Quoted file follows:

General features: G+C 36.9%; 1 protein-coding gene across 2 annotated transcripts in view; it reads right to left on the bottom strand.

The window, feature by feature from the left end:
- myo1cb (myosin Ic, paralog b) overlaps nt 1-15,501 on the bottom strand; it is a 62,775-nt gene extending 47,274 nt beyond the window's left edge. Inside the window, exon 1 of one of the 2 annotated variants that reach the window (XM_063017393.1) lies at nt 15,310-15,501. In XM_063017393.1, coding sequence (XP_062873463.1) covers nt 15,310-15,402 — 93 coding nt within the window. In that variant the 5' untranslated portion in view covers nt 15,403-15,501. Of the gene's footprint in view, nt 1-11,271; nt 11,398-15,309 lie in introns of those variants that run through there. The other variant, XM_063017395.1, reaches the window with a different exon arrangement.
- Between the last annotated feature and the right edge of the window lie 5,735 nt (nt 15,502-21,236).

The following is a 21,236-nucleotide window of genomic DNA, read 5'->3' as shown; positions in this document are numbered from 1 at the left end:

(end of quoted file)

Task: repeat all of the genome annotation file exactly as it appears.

General features: G+C 36.9%; 1 protein-coding gene across 2 annotated transcripts in view; it reads right to left on the bottom strand.

The window, feature by feature from the left end:
- myo1cb (myosin Ic, paralog b) overlaps nt 1-15,501 on the bottom strand; it is a 62,775-nt gene extending 47,274 nt beyond the window's left edge. Inside the window, exon 1 of one of the 2 annotated variants that reach the window (XM_063017393.1) lies at nt 15,310-15,501. In XM_063017393.1, coding sequence (XP_062873463.1) covers nt 15,310-15,402 — 93 coding nt within the window. In that variant the 5' untranslated portion in view covers nt 15,403-15,501. Of the gene's footprint in view, nt 1-11,271; nt 11,398-15,309 lie in introns of those variants that run through there. The other variant, XM_063017395.1, reaches the window with a different exon arrangement.
- Between the last annotated feature and the right edge of the window lie 5,735 nt (nt 15,502-21,236).

The following is a 21,236-nucleotide window of genomic DNA, read 5'->3' as shown; positions in this document are numbered from 1 at the left end: